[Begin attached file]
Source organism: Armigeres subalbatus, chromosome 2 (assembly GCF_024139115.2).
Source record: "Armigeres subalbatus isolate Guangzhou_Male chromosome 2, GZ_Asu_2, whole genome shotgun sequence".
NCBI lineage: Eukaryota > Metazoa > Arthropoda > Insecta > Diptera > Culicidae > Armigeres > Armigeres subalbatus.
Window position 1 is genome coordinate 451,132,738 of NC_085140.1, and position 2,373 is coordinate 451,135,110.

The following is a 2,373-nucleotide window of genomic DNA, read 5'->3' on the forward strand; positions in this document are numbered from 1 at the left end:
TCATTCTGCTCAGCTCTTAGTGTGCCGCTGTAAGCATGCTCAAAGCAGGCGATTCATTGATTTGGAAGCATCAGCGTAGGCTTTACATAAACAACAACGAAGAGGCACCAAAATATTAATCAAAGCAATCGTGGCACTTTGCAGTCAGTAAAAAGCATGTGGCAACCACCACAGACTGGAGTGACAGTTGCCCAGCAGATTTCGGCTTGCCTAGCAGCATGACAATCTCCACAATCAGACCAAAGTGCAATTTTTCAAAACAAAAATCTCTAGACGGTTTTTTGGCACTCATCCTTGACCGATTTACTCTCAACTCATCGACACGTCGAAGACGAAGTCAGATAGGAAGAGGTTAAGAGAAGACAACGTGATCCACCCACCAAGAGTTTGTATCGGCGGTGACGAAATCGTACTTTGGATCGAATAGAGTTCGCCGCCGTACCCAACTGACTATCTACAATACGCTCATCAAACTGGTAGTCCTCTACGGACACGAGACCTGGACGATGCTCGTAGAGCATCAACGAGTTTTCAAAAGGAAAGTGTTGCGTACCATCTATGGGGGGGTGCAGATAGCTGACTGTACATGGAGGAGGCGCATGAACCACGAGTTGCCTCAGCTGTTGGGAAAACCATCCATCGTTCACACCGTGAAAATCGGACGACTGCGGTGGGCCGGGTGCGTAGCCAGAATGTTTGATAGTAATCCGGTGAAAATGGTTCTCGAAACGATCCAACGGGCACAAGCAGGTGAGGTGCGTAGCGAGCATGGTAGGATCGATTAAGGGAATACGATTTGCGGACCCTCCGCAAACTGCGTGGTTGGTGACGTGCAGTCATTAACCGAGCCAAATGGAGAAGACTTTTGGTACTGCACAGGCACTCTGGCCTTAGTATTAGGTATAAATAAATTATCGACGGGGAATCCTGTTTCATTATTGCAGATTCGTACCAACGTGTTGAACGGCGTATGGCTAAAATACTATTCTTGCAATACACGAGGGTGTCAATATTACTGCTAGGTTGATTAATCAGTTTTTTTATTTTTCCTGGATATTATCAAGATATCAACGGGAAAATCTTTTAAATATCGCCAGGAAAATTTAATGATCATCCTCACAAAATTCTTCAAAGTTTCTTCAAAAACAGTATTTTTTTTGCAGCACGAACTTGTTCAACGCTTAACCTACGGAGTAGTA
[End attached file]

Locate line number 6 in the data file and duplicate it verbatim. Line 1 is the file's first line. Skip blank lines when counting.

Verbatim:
TCATTCTGCTCAGCTCTTAGTGTGCCGCTGTAAGCATGCTCAAAGCAGGCGATTCATTGATTTGGAAGCATCAGCGTAGGCTTTACATAAACAACAACGAAGAGGCACCAAAATATTAATCAAAGCAATCGTGGCACTTTGCAGTCAGTAAAAAGCATGTGGCAACCACCACAGACTGGAGTGACAGTTGCCCAGCAGATTTCGGCTTGCCTAGCAGCATGACAATCTCCACAATCAGACCAAAGTGCAATTTTTCAAAACAAAAATCTCTAGACGGTTTTTTGGCACTCATCCTTGACCGATTTACTCTCAACTCATCGACACGTCGAAGACGAAGTCAGATAGGAAGAGGTTAAGAGAAGACAACGTGATCCACCCACCAAGAGTTTGTATCGGCGGTGACGAAATCGTACTTTGGATCGAATAGAGTTCGCCGCCGTACCCAACTGACTATCTACAATACGCTCATCAAACTGGTAGTCCTCTACGGACACGAGACCTGGACGATGCTCGTAGAGCATCAACGAGTTTTCAAAAGGAAAGTGTTGCGTACCATCTATGGGGGGGTGCAGATAGCTGACTGTACATGGAGGAGGCGCATGAACCACGAGTTGCCTCAGCTGTTGGGAAAACCATCCATCGTTCACACCGTGAAAATCGGACGACTGCGGTGGGCCGGGTGCGTAGCCAGAATGTTTGATAGTAATCCGGTGAAAATGGTTCTCGAAACGATCCAACGGGCACAAGCAGGTGAGGTGCGTAGCGAGCATGGTAGGATCGATTAAGGGAATACGATTTGCGGACCCTCCGCAAACTGCGTGGTTGGTGACGTGCAGTCATTAACCGAGCCAAATGGAGAAGACTTTTGGTACTGCACAGGCACTCTGGCCTTAGTATTAGGTATAAATAAATTATCGACGGGGAATCCTGTTTCATTATTGCAGATTCGTACCAACGTGTTGAACGGCGTATGGCTAAAATACTATTCTTGCAATACACGAGGGTGTCAATATTACTGCTAGGTTGATTAATCAGTTTTTTTATTTTTCCTGGATATTATCAAGATATCAACGGGAAAATCTTTTAAATATCGCCAGGAAAATTTAATGATCATCCTCACAAAATTCTTCAAAGTTTCTTCAAAAACAGTATTTTTTTTGCAGCACGAACTTGTTCAACGCTTAACCTACGGAGTAGTA